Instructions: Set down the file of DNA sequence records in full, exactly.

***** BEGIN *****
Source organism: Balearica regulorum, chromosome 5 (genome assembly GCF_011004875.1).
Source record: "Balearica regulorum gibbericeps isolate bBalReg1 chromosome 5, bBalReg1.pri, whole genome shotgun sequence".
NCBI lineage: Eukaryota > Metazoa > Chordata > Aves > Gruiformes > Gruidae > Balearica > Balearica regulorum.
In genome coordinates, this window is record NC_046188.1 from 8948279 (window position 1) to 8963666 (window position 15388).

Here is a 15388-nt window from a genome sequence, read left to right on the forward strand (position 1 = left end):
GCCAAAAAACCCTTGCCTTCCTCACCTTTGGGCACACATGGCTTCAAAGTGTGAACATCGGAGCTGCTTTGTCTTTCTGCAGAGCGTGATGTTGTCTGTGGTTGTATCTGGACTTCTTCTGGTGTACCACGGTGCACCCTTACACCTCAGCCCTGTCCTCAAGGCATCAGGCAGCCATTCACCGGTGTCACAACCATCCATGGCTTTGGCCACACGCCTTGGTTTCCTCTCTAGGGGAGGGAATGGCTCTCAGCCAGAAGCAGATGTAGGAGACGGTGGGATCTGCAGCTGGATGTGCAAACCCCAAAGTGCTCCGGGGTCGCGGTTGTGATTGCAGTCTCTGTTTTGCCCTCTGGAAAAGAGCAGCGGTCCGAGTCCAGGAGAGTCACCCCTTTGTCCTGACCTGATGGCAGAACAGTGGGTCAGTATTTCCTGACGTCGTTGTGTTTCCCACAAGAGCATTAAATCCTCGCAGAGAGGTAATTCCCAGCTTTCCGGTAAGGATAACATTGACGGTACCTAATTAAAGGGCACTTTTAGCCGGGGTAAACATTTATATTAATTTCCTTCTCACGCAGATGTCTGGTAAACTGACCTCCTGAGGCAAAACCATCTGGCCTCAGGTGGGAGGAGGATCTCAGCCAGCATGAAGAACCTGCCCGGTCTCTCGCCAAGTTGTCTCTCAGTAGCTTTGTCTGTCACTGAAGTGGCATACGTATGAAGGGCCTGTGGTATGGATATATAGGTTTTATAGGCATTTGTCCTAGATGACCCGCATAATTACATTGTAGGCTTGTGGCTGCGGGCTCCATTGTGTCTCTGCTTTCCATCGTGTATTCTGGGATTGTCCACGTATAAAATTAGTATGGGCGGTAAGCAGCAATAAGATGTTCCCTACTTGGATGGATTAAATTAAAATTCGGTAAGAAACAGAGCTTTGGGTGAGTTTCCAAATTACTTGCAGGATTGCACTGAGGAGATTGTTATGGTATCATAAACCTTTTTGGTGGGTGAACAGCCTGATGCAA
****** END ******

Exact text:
Source organism: Balearica regulorum, chromosome 5 (genome assembly GCF_011004875.1).
Source record: "Balearica regulorum gibbericeps isolate bBalReg1 chromosome 5, bBalReg1.pri, whole genome shotgun sequence".
NCBI lineage: Eukaryota > Metazoa > Chordata > Aves > Gruiformes > Gruidae > Balearica > Balearica regulorum.
In genome coordinates, this window is record NC_046188.1 from 8948279 (window position 1) to 8963666 (window position 15388).

Here is a 15388-nt window from a genome sequence, read left to right on the forward strand (position 1 = left end):
GCCAAAAAACCCTTGCCTTCCTCACCTTTGGGCACACATGGCTTCAAAGTGTGAACATCGGAGCTGCTTTGTCTTTCTGCAGAGCGTGATGTTGTCTGTGGTTGTATCTGGACTTCTTCTGGTGTACCACGGTGCACCCTTACACCTCAGCCCTGTCCTCAAGGCATCAGGCAGCCATTCACCGGTGTCACAACCATCCATGGCTTTGGCCACACGCCTTGGTTTCCTCTCTAGGGGAGGGAATGGCTCTCAGCCAGAAGCAGATGTAGGAGACGGTGGGATCTGCAGCTGGATGTGCAAACCCCAAAGTGCTCCGGGGTCGCGGTTGTGATTGCAGTCTCTGTTTTGCCCTCTGGAAAAGAGCAGCGGTCCGAGTCCAGGAGAGTCACCCCTTTGTCCTGACCTGATGGCAGAACAGTGGGTCAGTATTTCCTGACGTCGTTGTGTTTCCCACAAGAGCATTAAATCCTCGCAGAGAGGTAATTCCCAGCTTTCCGGTAAGGATAACATTGACGGTACCTAATTAAAGGGCACTTTTAGCCGGGGTAAACATTTATATTAATTTCCTTCTCACGCAGATGTCTGGTAAACTGACCTCCTGAGGCAAAACCATCTGGCCTCAGGTGGGAGGAGGATCTCAGCCAGCATGAAGAACCTGCCCGGTCTCTCGCCAAGTTGTCTCTCAGTAGCTTTGTCTGTCACTGAAGTGGCATACGTATGAAGGGCCTGTGGTATGGATATATAGGTTTTATAGGCATTTGTCCTAGATGACCCGCATAATTACATTGTAGGCTTGTGGCTGCGGGCTCCATTGTGTCTCTGCTTTCCATCGTGTATTCTGGGATTGTCCACGTATAAAATTAGTATGGGCGGTAAGCAGCAATAAGATGTTCCCTACTTGGATGGATTAAATTAAAATTCGGTAAGAAACAGAGCTTTGGGTGAGTTTCCAAATTACTTGCAGGATTGCACTGAGGAGATTGTTATGGTATCATAAACCTTTTTGGTGGGTGAACAGCCTGATGCAA